We are guardians of tortoises during Spring and Summer. They love their greens, which means frequent trips for lettuce and greens. Each time we go to buy lettuce at the grocery, I know there must be a division problem somewhere. I then grab three bags and ask, “If we need six lettuce and I have three bags, how many heads of lettuce do we put in each bag?”
The boys think it over and for the first time, they needed help. So I tell them that each bag needs to have the same number of heads of lettuce. I give them time to think. Then I grab two heads of lettuce and place it on one bag. “Now tell me what to do next?” The boys get it that we need to put two heads of lettuce in each of three bags. Great! We move on.
The next few times, I do not need to give hints because they go and put the lettuce in the bags automatically. Sometimes we need four, sometimes we need six, and sometimes we need eight. Then the number of bags changes and so does the number in each bag. This takes five minutes at the maximum and we continue on. Division in context 🙂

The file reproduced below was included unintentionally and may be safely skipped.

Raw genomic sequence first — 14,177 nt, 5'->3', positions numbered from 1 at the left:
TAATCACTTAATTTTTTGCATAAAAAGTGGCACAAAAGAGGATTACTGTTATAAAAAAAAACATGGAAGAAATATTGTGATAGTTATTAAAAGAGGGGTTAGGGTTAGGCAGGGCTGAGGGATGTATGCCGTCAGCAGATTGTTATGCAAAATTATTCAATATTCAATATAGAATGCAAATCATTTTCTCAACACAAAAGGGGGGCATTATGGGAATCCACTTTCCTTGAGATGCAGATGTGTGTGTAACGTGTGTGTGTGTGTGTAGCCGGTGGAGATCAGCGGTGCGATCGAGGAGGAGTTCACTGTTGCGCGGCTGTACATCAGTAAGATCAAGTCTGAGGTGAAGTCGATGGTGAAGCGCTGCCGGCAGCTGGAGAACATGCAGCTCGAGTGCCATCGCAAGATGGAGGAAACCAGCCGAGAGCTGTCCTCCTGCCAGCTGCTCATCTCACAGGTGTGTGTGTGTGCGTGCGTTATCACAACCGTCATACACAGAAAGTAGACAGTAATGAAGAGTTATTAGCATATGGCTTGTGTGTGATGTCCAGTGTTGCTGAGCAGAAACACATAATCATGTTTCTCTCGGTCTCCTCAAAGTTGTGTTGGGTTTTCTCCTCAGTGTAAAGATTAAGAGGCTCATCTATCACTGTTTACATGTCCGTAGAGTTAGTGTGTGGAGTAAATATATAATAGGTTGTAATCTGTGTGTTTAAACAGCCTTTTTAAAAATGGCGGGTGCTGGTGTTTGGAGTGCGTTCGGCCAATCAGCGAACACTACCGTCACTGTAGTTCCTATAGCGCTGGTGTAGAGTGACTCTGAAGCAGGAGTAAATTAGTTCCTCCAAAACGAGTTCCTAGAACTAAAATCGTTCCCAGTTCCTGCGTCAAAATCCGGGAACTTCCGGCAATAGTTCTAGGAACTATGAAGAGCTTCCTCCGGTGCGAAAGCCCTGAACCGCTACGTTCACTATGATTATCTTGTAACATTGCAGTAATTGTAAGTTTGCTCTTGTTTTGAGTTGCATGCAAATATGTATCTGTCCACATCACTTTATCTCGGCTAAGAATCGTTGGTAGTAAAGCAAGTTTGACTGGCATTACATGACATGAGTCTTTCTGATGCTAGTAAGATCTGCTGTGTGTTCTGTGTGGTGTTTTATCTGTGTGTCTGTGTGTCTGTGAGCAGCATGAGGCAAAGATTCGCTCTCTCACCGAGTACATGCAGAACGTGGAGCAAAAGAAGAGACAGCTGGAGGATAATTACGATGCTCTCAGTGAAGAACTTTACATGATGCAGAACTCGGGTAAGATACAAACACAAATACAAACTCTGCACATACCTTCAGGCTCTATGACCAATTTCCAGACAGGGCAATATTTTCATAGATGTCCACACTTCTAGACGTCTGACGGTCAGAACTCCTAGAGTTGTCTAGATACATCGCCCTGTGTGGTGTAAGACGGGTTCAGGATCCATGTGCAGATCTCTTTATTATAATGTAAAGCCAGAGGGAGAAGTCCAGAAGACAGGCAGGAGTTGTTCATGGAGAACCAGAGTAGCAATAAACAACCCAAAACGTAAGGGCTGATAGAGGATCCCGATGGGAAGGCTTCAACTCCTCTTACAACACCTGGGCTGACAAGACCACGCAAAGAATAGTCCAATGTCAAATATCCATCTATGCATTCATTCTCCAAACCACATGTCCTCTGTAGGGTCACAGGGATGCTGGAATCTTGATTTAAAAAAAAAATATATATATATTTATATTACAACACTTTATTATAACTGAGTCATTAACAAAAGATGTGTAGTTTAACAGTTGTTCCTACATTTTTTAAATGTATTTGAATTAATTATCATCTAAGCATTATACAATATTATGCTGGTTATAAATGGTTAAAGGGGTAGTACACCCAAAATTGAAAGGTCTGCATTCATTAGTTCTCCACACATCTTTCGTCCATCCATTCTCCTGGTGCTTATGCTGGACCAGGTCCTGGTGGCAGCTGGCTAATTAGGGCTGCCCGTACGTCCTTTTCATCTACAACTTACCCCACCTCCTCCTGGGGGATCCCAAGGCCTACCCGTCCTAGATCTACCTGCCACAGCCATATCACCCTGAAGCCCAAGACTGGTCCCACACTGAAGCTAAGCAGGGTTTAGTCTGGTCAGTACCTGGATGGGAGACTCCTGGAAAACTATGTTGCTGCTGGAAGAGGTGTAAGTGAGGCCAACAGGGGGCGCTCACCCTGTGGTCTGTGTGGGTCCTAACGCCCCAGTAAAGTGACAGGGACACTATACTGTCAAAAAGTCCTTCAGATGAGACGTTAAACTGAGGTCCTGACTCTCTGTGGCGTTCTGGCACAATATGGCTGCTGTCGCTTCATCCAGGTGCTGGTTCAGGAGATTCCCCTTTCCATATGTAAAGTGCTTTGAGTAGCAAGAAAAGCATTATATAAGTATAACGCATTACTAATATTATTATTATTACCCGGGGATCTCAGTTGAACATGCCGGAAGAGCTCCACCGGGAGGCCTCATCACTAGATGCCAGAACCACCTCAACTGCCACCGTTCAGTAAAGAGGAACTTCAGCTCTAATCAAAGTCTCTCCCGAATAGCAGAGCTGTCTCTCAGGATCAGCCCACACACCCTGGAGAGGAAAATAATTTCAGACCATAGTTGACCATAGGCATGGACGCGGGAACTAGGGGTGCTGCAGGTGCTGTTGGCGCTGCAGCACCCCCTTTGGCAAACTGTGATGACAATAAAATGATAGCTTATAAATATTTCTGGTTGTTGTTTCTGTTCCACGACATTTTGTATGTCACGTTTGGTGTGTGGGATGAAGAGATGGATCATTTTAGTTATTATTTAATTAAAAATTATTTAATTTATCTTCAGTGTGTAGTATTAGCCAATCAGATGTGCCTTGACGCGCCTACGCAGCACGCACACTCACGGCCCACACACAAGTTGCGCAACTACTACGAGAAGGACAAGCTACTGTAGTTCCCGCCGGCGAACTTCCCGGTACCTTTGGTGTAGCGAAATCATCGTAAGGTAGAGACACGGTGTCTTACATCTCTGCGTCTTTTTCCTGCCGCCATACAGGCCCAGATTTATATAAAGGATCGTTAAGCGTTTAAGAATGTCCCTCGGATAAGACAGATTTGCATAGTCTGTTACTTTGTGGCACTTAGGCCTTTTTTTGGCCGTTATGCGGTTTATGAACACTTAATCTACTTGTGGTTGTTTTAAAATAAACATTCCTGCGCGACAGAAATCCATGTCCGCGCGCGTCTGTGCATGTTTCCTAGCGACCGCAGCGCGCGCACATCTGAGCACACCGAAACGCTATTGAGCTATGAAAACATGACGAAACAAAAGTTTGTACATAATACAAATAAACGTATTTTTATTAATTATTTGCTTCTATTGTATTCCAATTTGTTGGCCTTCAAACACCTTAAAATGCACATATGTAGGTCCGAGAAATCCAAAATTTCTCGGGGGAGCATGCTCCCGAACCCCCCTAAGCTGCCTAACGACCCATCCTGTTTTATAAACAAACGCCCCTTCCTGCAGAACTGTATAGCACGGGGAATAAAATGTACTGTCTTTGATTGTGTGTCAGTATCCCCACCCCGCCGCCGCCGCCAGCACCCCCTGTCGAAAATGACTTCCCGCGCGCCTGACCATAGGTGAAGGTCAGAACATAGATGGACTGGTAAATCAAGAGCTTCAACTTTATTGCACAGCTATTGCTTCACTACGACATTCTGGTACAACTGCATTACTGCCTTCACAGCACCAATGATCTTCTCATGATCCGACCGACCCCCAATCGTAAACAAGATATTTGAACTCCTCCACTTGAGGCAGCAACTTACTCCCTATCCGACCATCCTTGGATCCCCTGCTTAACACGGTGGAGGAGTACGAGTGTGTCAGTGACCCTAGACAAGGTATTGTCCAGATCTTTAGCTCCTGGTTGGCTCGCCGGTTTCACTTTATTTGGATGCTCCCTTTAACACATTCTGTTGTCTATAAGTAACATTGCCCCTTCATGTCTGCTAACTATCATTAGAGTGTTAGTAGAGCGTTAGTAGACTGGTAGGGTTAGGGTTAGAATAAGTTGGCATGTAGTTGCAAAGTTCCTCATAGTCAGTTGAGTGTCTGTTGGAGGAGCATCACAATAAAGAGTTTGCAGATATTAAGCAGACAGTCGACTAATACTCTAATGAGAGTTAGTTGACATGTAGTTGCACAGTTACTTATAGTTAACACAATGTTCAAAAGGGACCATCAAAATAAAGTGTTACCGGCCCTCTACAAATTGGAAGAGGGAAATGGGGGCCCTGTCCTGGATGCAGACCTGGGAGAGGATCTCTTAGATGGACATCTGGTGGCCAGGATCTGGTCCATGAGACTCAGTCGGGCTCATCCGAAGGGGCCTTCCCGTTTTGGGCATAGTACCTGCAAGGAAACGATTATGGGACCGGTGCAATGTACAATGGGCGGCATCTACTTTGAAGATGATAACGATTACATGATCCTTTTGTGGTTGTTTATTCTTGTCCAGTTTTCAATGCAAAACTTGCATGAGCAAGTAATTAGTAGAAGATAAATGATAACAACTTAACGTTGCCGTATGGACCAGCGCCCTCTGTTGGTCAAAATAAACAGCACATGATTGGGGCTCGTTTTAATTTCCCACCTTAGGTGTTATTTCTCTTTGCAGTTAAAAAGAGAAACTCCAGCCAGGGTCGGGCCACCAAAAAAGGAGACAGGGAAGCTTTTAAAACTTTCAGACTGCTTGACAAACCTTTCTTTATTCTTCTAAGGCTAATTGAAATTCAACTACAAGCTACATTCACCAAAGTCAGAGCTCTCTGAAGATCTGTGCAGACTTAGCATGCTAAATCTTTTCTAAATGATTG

Where is this in the math concepts for ages 3-5 years?
- Problem Solving
Something To Think About:
I do not quiz my kids on math concepts. I find things about math to get them thinking. It really is not a lesson where they sit in front of the chalk board because at home, they cannot sit for that long. So I find moments where even getting lettuce can be a math learning experience. I could have easily made this into an addition problem by asking them, “what is 2 heads of lettuce plus two heads of lettuce, plus two more?” For multiplication, I could have easily asked them, “what is 2 heads of lettuce times 3 bags of them ?”
The more your children interact with the world mathematically, the less hesitation they will have in working with it at school and in life. Just remember this, it is not about getting to the finish line of learning first that is important, it is actually about getting there in the first place.